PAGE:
This post was originally published at Naija AgroNet and has been republished with permission.
An estimated 7.1 million people are now severely food insecure across Cameroon, Chad, Niger and Nigeria, with 515 000 children suffering from Severe Acute Malnutrition (SAM), reports NaijaAgroNet.
The Food and Agriculture Organisation (FAO) made this revelation at the just concluded Oslo Humanitarian Conference today, organized to mobilize international funding for the crisis-struck region, mostly where 80 to 90 percent of people rely on farming, fishing and herding for their livelihoods.
Confirming the revelation, the Director, FAO’s Emergency and Rehabilitation Division, Dominique Burgeon, noted that among these countries are 515 000 children who are suffering from Severe Acute Malnutrition (SAM); a condition which, if untreated, could lead to permanent damage to a child’s development and even death.
FAO pointed out that with the next planting season starting in May, and with scarcity of animal fodder and water points during the lean season, it has become crucial that crop seeds, tools and livestock support reach families urgently to limit the scope of the deepening crisis that now involves four countries,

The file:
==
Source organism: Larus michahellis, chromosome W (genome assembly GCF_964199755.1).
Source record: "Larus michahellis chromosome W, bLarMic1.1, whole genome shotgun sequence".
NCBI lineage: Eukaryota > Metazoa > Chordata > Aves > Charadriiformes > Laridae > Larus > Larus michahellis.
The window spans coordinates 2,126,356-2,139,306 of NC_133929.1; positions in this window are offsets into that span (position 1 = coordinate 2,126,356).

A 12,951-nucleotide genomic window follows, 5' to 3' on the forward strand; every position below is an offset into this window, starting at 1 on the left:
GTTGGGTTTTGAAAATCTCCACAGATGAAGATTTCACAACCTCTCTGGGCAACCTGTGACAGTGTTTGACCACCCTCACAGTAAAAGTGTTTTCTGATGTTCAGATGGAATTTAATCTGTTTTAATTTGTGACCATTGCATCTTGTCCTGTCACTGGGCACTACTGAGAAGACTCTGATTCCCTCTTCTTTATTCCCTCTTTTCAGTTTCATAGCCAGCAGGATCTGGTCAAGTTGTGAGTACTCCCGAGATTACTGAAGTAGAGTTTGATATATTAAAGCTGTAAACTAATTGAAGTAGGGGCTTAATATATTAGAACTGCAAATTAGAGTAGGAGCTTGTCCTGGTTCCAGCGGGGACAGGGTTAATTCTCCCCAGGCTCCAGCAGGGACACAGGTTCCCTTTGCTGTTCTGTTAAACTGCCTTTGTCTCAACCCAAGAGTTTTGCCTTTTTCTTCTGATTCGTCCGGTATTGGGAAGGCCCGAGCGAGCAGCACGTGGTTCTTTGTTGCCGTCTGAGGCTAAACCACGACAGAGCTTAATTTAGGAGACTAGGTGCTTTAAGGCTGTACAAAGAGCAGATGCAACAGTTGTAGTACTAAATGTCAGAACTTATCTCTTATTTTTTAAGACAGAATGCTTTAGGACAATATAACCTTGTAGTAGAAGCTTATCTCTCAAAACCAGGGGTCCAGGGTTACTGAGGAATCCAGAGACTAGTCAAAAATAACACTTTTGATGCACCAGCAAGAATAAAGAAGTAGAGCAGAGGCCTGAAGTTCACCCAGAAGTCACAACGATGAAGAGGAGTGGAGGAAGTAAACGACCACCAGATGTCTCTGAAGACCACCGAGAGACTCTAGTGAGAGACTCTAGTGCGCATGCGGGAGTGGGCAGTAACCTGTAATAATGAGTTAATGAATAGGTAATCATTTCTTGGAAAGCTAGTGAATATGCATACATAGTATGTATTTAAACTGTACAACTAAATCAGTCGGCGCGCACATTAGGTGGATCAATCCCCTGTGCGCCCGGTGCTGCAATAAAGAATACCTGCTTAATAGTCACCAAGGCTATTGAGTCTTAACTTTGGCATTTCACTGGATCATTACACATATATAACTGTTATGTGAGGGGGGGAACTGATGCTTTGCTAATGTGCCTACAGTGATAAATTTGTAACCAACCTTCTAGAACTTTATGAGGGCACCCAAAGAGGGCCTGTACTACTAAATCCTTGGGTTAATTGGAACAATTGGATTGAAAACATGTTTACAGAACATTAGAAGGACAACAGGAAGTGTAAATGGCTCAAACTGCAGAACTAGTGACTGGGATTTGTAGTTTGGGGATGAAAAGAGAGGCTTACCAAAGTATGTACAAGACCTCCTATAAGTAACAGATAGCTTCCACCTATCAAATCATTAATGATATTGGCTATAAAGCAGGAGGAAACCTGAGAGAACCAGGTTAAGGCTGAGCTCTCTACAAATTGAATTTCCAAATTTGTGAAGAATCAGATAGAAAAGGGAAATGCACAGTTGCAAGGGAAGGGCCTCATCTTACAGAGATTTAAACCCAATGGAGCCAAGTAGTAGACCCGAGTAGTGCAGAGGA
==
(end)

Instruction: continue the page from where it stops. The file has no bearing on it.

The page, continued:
According to FAO, the food crisis has split across borders as a result of violence related to the armed group Boko Haram in northeastern Nigeria , while some parts of neighboring countries in the Lake Chad Basin, precisely Cameroon’s Far North, western Chad and southeastern Niger; with what it described as devastating effects on food security and livelihoods.
FAO, therefore, urgently calls for $30 million in immediate emergency support to assist farming families in these four countries to get ready to plant in the upcoming May planting season and prevent them from slipping into long-term dependency on food aid.
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